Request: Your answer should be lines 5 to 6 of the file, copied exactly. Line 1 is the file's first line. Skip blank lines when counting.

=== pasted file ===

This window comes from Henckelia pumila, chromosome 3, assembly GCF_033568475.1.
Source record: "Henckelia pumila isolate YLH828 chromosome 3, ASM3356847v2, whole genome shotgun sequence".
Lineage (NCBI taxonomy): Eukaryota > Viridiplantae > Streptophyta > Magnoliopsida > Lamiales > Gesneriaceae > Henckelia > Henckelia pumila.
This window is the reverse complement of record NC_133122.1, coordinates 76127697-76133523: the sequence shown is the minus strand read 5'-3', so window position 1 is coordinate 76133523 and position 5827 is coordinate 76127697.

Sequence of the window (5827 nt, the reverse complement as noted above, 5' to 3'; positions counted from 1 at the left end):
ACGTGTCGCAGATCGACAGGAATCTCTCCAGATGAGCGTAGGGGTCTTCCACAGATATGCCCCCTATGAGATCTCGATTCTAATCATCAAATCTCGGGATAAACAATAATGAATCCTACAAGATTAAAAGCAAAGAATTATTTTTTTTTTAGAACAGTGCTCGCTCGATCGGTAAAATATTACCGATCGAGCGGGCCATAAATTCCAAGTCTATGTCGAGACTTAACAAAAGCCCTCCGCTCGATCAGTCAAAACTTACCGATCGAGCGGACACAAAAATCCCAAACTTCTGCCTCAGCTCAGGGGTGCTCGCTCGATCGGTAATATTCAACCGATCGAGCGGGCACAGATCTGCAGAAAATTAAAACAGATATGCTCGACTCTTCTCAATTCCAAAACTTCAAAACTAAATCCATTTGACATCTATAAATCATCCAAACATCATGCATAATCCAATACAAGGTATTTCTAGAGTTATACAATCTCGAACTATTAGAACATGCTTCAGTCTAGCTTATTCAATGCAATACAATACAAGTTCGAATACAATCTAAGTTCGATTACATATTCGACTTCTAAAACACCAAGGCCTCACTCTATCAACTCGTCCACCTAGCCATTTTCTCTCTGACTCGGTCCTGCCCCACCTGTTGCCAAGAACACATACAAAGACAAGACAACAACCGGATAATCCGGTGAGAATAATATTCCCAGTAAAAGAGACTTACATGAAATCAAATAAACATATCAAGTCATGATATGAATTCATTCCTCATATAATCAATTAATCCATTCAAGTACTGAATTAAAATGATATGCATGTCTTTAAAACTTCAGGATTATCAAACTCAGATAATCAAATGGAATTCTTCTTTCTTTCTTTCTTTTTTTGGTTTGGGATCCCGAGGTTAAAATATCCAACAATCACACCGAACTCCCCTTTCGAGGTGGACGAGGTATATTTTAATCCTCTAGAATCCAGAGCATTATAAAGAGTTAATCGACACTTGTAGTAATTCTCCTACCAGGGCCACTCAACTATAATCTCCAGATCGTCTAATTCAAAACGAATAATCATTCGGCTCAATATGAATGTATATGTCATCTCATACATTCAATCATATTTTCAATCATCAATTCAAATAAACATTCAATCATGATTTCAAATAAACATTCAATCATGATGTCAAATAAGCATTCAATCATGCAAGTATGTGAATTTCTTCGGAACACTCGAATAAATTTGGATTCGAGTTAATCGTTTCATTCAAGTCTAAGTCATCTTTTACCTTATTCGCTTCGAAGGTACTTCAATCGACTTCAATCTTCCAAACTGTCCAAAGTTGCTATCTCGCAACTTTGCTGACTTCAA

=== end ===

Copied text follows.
Sequence of the window (5827 nt, the reverse complement as noted above, 5' to 3'; positions counted from 1 at the left end):
ACGTGTCGCAGATCGACAGGAATCTCTCCAGATGAGCGTAGGGGTCTTCCACAGATATGCCCCCTATGAGATCTCGATTCTAATCATCAAATCTCGGGATAAACAATAATGAATCCTACAAGATTAAAAGCAAAGAATTATTTTTTTTTTAGAACAGTGCTCGCTCGATCGGTAAAATATTACCGATCGAGCGGGCCATAAATTCCAAGTCTATGTCGAGACTTAACAAAAGCCCTCCGCTCGATCAGTCAAAACTTACCGATCGAGCGGACACAAAAATCCCAAACTTCTGCCTCAGCTCAGGGGTGCTCGCTCGATCGGTAATATTCAACCGATCGAGCGGGCACAGATCTGCAGAAAATTAAAACAGATATGCTCGACTCTTCTCAATTCCAAAACTTCAAAACTAAATCCATTTGACATCTATAAATCATCCAAACATCATGCATAATCCAATACAAGGTATTTCTAGAGTTATACAATCTCGAACTATTAGAACATGCTTCAGTCTAGCTTATTCAATGCAATACAATACAAGTTCGAATACAATCTAAGTTCGATTACATATTCGACTTCTAAAACACCAAGGCCTCACTCTATCAACTCGTCCACCTAGCCATTTTCTCTCTGACTCGGTCCTGCCCCACCTGTTGCCAAGAACACATACAAAGACAAGACAACAACCGGATAATCCGGTGAGAATAATATTCCCAGTAAAAGAGACTTACATGAAATCAAATAAACATATCAAGTCATGATATGAATTCATTCCTCATATAATCAATTAATCCATTCAAGTACTGAATTAAAATGATATGCATGTCTTTAAAACTTCAGGATTATCAAACTCAGATAATCAAATGGAATTCTTCTTTCTTTCTTTCTTTTTTTGGTTTGGGATCCCGAGGTTAAAATATCCAACAATCACACCGAACTCCCCTTTCGAGGTGGACGAGGTATATTTTAATCCTCTAGAATCCAGAGCATTATAAAGAGTTAATCGACACTTGTAGTAATTCTCCTACCAGGGCCACTCAACTATAATCTCCAGATCGTCTAATTCAAAACGAATAATCATTCGGCTCAATATGAATGTATATGTCATCTCATACATTCAATCATATTTTCAATCATCAATTCAAATAAACATTCAATCATGATTTCAAATAAACATTCAATCATGATGTCAAATAAGCATTCAATCATGCAAGTATGTGAATTTCTTCGGAACACTCGAATAAATTTGGATTCGAGTTAATCGTTTCATTCAAGTCTAAGTCATCTTTTACCTTATTCGCTTCGAAGGTACTTCAATCGACTTCAATCTTCCAAACTGTCCAAAGTTGCTATCTCGCAACTTTGCTGACTTCAA